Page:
It's been a big question the last few days: are you getting up for the wedding?
All week I kept saying. No. I wasn't going to get up. And I wasn't going to get swept up in the bizarre media frenzy.
And yet, in the last few days I started thinking about an old newspaper clipping.
What had I written on that hot summer day back in July of 1981 when I was a young reporter for the Chicago Sun-Times and I got up at some ungodly hour to help cover Diana and Charles' wedding?
Yesterday, I found myself in the back of the garage, searching through a couple of boxes. Nothing turned up there. I came away thinking I must have thrown those old clippings out. They are after all three decades old.
And then this morning came. I woke up -- no alarm clock -- at 5:17 a.m.
The first thing on my mind was the wedding. I slipped out of bed and went downstairs to the den and turned on the TV. Silly me, I thought, but without any apology, I couldn't resist. I too joined the millions of wedding watchers.
As the service was coming to a close in Westminster Abbey, and Kate and William were coming down that long red-carpeted aisle, it hit me.
I remembered that other box I hadn't searched through, up in the third-floor attic. The box was a bit of a mess: mice had chewed through the corners of the clippings. And the box was filled with fragments of roofing tile (we got a new roof in 2007).
I watched the royal couple -- rather sweet and adorable -- while looking through dozens and dozens and dozens of clippings. Nothing.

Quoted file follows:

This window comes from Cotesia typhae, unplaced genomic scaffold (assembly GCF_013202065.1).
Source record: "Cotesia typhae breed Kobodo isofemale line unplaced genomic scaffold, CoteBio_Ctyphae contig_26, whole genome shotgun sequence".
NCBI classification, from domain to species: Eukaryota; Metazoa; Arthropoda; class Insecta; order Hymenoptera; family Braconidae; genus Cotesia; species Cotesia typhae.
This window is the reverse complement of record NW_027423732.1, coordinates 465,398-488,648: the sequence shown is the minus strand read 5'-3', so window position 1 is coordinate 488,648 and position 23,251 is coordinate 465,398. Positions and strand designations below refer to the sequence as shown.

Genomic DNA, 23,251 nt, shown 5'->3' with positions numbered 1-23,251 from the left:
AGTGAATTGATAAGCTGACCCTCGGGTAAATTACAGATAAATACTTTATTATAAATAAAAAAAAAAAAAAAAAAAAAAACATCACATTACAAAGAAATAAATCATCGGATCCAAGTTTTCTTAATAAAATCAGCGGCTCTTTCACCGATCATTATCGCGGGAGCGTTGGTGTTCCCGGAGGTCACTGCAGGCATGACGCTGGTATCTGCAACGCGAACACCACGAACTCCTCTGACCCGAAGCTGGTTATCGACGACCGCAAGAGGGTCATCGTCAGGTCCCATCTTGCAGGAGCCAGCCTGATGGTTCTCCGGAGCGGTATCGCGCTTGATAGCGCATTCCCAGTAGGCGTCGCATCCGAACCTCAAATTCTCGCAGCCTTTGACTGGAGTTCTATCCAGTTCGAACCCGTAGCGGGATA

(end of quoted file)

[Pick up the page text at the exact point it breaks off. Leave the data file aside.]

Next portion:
I was about to give up. And then I found the "miscellaneous" file at the bottom. Inside was the Sun-Times clipping. The story of all those Chicago foks who got up in the middle of the night to watch what we called "the wedding of the century." As I wrote that day, "Here it will be remembered as the only marriage ceremony in memory to move so many people to give up a good night's sleep."
The woman I quoted -- one of many who sipped champagne while watching -- said the obvious: "I suppose you could just as easily watch the reruns at 8 o'clock in the morning...but it's not nearly as much fun."
Some 150 people gathered at the Episcopal church that day -- the wedding of Diana and Charles served in part to raise funds to restore the church's parish hall. Some of the attendees rented morning coats or tuxedos for the event.
But in the end, the pre-dawn TV party way back in Chicago on July 30, 1981, was much like the celebrations this morning, where millions (or is it billions?) are glued to television sets (and now, of course, computers and cell phones) all around the world, to watch another "wedding of the century."
We can't help reveling in the glamor of royalty. We can't help our collective fascination with fairy-tale weddings. (My very favorite moment this morning: a glowing William leaning over and whispering to his soon-to-be wife something on the order of, "you look incredible!" That smile and the look in his eyes brought me back to my own wedding day.)
Some things -- human emotions for example -- never change.
Well that's not true exactly. Some things do change.
Thanks to Kate and William's wedding, I am cleaning out those old clippings from the attic.
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